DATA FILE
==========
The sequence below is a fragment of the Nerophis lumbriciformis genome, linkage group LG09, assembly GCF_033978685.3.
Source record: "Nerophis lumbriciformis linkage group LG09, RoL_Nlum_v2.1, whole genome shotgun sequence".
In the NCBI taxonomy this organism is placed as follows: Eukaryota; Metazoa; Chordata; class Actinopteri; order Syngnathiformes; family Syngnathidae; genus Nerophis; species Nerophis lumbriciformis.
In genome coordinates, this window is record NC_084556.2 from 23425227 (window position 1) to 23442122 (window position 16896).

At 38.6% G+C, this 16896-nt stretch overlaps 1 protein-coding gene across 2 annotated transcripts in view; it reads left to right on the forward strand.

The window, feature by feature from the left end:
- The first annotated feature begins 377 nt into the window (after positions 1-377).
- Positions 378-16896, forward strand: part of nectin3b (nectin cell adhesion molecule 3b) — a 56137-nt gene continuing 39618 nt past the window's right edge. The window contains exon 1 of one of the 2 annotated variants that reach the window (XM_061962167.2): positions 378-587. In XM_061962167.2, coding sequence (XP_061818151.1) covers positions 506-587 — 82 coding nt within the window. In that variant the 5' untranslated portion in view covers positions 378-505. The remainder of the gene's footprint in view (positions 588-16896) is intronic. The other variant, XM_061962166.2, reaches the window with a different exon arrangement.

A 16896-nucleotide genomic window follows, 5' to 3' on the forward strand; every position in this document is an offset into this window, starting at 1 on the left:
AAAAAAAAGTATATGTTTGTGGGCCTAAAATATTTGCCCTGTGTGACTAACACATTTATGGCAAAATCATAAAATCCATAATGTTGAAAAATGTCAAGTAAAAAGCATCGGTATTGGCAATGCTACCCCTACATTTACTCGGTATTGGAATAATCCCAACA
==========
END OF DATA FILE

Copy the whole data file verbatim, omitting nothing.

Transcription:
The sequence below is a fragment of the Nerophis lumbriciformis genome, linkage group LG09, assembly GCF_033978685.3.
Source record: "Nerophis lumbriciformis linkage group LG09, RoL_Nlum_v2.1, whole genome shotgun sequence".
In the NCBI taxonomy this organism is placed as follows: Eukaryota; Metazoa; Chordata; class Actinopteri; order Syngnathiformes; family Syngnathidae; genus Nerophis; species Nerophis lumbriciformis.
In genome coordinates, this window is record NC_084556.2 from 23425227 (window position 1) to 23442122 (window position 16896).

At 38.6% G+C, this 16896-nt stretch overlaps 1 protein-coding gene across 2 annotated transcripts in view; it reads left to right on the forward strand.

The window, feature by feature from the left end:
- The first annotated feature begins 377 nt into the window (after positions 1-377).
- Positions 378-16896, forward strand: part of nectin3b (nectin cell adhesion molecule 3b) — a 56137-nt gene continuing 39618 nt past the window's right edge. The window contains exon 1 of one of the 2 annotated variants that reach the window (XM_061962167.2): positions 378-587. In XM_061962167.2, coding sequence (XP_061818151.1) covers positions 506-587 — 82 coding nt within the window. In that variant the 5' untranslated portion in view covers positions 378-505. The remainder of the gene's footprint in view (positions 588-16896) is intronic. The other variant, XM_061962166.2, reaches the window with a different exon arrangement.

A 16896-nucleotide genomic window follows, 5' to 3' on the forward strand; every position in this document is an offset into this window, starting at 1 on the left:
AAAAAAAAGTATATGTTTGTGGGCCTAAAATATTTGCCCTGTGTGACTAACACATTTATGGCAAAATCATAAAATCCATAATGTTGAAAAATGTCAAGTAAAAAGCATCGGTATTGGCAATGCTACCCCTACATTTACTCGGTATTGGAATAATCCCAACA